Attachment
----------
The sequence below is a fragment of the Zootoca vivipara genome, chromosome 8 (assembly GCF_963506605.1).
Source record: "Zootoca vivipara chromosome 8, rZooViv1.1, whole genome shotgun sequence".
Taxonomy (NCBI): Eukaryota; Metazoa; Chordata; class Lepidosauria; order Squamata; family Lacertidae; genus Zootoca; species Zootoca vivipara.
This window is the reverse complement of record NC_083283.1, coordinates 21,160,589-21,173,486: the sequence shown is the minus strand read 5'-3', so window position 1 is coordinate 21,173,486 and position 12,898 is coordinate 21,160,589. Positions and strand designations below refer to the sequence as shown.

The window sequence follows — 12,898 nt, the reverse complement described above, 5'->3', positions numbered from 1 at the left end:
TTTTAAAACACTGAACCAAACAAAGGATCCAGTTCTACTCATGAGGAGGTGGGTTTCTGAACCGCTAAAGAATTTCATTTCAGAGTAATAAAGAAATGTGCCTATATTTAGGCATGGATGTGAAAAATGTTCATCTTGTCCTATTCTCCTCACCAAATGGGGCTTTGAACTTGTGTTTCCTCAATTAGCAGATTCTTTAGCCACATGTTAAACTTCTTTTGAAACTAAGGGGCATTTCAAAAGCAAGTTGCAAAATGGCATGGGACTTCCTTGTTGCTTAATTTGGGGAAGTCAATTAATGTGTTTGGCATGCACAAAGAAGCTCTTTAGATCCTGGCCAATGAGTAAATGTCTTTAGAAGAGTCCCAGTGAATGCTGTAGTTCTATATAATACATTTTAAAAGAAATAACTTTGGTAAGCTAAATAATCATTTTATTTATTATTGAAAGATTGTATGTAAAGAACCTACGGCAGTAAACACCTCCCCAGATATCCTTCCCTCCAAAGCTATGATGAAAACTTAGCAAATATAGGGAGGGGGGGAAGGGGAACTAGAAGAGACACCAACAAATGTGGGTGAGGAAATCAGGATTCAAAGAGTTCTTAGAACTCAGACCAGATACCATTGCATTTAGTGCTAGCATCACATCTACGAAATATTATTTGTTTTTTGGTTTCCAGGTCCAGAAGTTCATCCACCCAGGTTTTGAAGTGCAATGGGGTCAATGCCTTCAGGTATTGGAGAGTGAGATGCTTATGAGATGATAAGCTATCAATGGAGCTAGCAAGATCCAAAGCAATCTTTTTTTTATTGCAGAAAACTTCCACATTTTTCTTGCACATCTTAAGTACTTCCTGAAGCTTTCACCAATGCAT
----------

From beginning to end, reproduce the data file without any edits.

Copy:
The sequence below is a fragment of the Zootoca vivipara genome, chromosome 8 (assembly GCF_963506605.1).
Source record: "Zootoca vivipara chromosome 8, rZooViv1.1, whole genome shotgun sequence".
Taxonomy (NCBI): Eukaryota; Metazoa; Chordata; class Lepidosauria; order Squamata; family Lacertidae; genus Zootoca; species Zootoca vivipara.
This window is the reverse complement of record NC_083283.1, coordinates 21,160,589-21,173,486: the sequence shown is the minus strand read 5'-3', so window position 1 is coordinate 21,173,486 and position 12,898 is coordinate 21,160,589. Positions and strand designations below refer to the sequence as shown.

The window sequence follows — 12,898 nt, the reverse complement described above, 5'->3', positions numbered from 1 at the left end:
TTTTAAAACACTGAACCAAACAAAGGATCCAGTTCTACTCATGAGGAGGTGGGTTTCTGAACCGCTAAAGAATTTCATTTCAGAGTAATAAAGAAATGTGCCTATATTTAGGCATGGATGTGAAAAATGTTCATCTTGTCCTATTCTCCTCACCAAATGGGGCTTTGAACTTGTGTTTCCTCAATTAGCAGATTCTTTAGCCACATGTTAAACTTCTTTTGAAACTAAGGGGCATTTCAAAAGCAAGTTGCAAAATGGCATGGGACTTCCTTGTTGCTTAATTTGGGGAAGTCAATTAATGTGTTTGGCATGCACAAAGAAGCTCTTTAGATCCTGGCCAATGAGTAAATGTCTTTAGAAGAGTCCCAGTGAATGCTGTAGTTCTATATAATACATTTTAAAAGAAATAACTTTGGTAAGCTAAATAATCATTTTATTTATTATTGAAAGATTGTATGTAAAGAACCTACGGCAGTAAACACCTCCCCAGATATCCTTCCCTCCAAAGCTATGATGAAAACTTAGCAAATATAGGGAGGGGGGGAAGGGGAACTAGAAGAGACACCAACAAATGTGGGTGAGGAAATCAGGATTCAAAGAGTTCTTAGAACTCAGACCAGATACCATTGCATTTAGTGCTAGCATCACATCTACGAAATATTATTTGTTTTTTGGTTTCCAGGTCCAGAAGTTCATCCACCCAGGTTTTGAAGTGCAATGGGGTCAATGCCTTCAGGTATTGGAGAGTGAGATGCTTATGAGATGATAAGCTATCAATGGAGCTAGCAAGATCCAAAGCAATCTTTTTTTTATTGCAGAAAACTTCCACATTTTTCTTGCACATCTTAAGTACTTCCTGAAGCTTTCACCAATGCAT